Introducing Erlang: Getting Started in Functional Programming - Simon St. Laurent

GoodReads Summary: If you’re new to Erlang, its functional style can seem difficult, but with help from this hands-on introduction, you’ll scale the learning curve and discover how enjoyable, powerful, and fun this language can be.


Again, an "Introducing" book that one shouldn't expect some deep explanations, but heck, this felt shallower than Introducing Elixir.

It follows the same path of the "Introducing Elixir" (or maybe it is the other way around, but hey, that's the order I read both), by creating a "what speed will something crash if dropped in different planets" library and exploring changes.

But the biggest drawback is that the book sticks too much into the Erlang Shell and absolutely nothing (besides "here is one thing you can search for") outside it. I mean, sure, the language may be nice and fun and all that, but what's the point if the build tool is a pain and dependency resolution is inexistent -- and I'm not saying Erlang suffers from that, 'cause as a learning path, the book says nothing about those things.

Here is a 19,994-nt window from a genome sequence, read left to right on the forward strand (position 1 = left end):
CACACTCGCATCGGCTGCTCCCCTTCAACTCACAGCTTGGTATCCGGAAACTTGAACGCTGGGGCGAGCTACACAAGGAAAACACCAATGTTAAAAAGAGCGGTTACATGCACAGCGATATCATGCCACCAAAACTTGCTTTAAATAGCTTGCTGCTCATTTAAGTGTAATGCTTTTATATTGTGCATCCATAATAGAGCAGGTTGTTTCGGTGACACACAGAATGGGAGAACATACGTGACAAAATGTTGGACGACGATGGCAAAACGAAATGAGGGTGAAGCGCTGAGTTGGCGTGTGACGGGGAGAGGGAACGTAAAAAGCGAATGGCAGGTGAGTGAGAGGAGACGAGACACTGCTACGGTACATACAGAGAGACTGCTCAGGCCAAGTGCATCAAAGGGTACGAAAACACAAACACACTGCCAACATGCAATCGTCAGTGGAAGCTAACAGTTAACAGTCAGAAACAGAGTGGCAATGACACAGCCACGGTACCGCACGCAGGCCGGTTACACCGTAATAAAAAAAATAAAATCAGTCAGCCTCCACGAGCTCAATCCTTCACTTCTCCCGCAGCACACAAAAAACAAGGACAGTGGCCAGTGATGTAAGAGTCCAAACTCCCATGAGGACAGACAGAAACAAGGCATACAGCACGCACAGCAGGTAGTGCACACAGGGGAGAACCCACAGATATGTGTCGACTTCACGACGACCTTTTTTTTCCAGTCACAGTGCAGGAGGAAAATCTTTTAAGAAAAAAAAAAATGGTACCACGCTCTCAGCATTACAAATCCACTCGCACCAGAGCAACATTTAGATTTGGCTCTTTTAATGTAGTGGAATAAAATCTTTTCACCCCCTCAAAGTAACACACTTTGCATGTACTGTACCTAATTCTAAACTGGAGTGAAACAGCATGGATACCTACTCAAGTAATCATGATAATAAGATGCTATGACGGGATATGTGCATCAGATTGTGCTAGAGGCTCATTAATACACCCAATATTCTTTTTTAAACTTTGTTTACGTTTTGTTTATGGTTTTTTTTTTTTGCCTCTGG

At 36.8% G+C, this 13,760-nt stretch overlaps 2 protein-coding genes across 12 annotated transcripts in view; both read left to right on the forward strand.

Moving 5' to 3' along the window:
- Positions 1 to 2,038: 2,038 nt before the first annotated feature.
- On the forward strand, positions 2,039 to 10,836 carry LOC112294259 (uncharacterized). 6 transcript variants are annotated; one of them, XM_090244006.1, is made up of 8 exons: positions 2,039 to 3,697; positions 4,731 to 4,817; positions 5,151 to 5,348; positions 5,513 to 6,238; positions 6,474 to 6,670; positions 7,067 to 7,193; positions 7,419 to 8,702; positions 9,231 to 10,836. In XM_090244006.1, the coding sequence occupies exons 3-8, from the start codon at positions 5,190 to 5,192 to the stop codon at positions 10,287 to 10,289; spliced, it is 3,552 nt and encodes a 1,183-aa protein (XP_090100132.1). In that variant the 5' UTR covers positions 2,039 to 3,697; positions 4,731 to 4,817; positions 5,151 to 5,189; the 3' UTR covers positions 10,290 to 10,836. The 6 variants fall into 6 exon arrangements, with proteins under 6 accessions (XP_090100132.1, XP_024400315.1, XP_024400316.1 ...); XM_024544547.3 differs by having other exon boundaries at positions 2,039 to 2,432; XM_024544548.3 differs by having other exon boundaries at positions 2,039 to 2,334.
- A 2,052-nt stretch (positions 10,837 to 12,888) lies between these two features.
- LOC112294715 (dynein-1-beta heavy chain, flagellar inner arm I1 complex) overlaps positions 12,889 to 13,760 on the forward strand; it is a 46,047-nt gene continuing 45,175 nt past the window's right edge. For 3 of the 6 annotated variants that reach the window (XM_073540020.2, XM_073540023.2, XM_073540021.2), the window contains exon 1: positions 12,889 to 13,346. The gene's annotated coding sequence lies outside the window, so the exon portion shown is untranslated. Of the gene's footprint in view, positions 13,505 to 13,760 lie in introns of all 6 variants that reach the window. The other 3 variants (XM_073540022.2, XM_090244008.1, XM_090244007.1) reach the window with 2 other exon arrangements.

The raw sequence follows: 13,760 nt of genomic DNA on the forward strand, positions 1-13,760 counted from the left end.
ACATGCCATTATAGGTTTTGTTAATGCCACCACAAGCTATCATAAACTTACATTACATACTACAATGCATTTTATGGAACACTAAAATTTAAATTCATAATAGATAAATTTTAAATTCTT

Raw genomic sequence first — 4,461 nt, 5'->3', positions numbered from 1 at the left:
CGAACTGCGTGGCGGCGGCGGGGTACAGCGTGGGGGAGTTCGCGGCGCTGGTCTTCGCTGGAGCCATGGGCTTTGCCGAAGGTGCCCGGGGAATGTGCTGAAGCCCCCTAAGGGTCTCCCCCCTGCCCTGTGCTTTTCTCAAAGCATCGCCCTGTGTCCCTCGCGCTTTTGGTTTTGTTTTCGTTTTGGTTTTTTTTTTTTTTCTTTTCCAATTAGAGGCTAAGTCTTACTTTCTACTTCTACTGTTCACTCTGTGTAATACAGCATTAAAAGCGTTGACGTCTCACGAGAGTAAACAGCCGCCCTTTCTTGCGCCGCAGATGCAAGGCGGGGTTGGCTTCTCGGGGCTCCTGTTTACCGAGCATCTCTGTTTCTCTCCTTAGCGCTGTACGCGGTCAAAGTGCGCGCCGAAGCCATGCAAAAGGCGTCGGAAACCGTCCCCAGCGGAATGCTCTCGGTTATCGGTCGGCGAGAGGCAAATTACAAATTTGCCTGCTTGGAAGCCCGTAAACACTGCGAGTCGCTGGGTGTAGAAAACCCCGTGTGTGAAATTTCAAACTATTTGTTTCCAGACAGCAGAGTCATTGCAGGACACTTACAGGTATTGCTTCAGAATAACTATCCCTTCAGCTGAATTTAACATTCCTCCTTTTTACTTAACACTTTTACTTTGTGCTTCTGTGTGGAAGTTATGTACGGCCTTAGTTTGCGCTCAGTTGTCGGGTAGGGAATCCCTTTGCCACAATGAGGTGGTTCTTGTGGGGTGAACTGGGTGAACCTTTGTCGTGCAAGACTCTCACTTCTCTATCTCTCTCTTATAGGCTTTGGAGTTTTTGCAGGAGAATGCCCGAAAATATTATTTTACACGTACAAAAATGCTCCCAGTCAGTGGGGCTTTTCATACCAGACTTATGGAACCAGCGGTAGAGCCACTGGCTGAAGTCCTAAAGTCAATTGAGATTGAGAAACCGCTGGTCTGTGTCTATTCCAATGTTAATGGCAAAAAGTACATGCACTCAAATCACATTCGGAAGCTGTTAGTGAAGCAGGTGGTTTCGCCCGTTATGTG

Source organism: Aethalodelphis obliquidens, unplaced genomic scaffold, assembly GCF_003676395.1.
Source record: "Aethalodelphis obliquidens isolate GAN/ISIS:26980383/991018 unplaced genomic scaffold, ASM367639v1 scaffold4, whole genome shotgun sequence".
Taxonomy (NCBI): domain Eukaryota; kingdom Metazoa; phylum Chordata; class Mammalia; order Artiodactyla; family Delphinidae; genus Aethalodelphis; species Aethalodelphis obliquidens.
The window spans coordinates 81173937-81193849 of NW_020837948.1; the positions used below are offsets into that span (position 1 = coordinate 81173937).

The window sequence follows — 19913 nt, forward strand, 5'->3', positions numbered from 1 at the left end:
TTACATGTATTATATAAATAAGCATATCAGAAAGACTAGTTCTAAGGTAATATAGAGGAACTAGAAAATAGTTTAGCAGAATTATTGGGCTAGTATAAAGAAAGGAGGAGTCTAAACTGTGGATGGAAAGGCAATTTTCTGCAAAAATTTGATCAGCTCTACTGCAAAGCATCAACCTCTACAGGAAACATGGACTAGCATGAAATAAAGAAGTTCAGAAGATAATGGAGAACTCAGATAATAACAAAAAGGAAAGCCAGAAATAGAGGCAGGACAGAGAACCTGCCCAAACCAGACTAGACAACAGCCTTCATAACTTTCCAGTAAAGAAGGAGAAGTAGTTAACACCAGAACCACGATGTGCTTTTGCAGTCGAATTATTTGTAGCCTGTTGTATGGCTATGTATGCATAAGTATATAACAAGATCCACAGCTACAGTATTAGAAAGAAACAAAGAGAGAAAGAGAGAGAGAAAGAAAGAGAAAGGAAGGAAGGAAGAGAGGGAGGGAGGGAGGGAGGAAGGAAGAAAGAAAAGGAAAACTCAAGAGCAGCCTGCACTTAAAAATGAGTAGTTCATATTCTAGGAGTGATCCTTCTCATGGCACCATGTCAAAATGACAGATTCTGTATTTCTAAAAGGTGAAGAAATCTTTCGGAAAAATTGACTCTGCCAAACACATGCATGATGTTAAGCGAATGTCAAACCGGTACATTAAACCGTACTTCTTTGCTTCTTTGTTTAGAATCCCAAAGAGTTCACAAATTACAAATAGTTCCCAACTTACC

For seeing how the language looks like, it's a good book. For something more real... far away from it.


go to the command line and type erl

Note: erl is the Erlang Shell.

3> 2#1010111.

Note: Binary notation.

4> 16#cafe

Note: Hex notation.

FallVelocity = fun(Distance) -> math:sqrt(2 * 9.8 * Distance) end.

Note: fun creates an anonymous function; it is then associated with the name FallVelocity (all variables need to start with an upcase letter).

-export([fall_velocity/1, mps_to_mph/1, mps_to_kph/1]).

fall_velocity(Distance) -> math:sqrt(2 * 9.8 * Distance).
mps_to_mph(Mps) -> 2.23693629 * Mps.
mps_to_kph(Mps) -> 3.6 * Mps.

-import(drop, [fall_velocity/1]).
-import(convert, [mps_to_mph/1]).
height_to_mph(Meters) -> mps_to_mph(fall_velocity(Meters)).

In Erlang, greater-than-or-equal-to is written as >=, and less-than-or-equal-to as =<. Don’t make them look like arrows.

math:sqrt(2 * Gravity * Distance)
error:Error -> {error, Error} end.

Creating a map requires a different syntax presenting keys and values:
1> Planemos = #{ earth => 9.8, moon => 1.6, mars => 3.71 }.
#{earth => 9.8,mars => 3.71,moon => 1.6}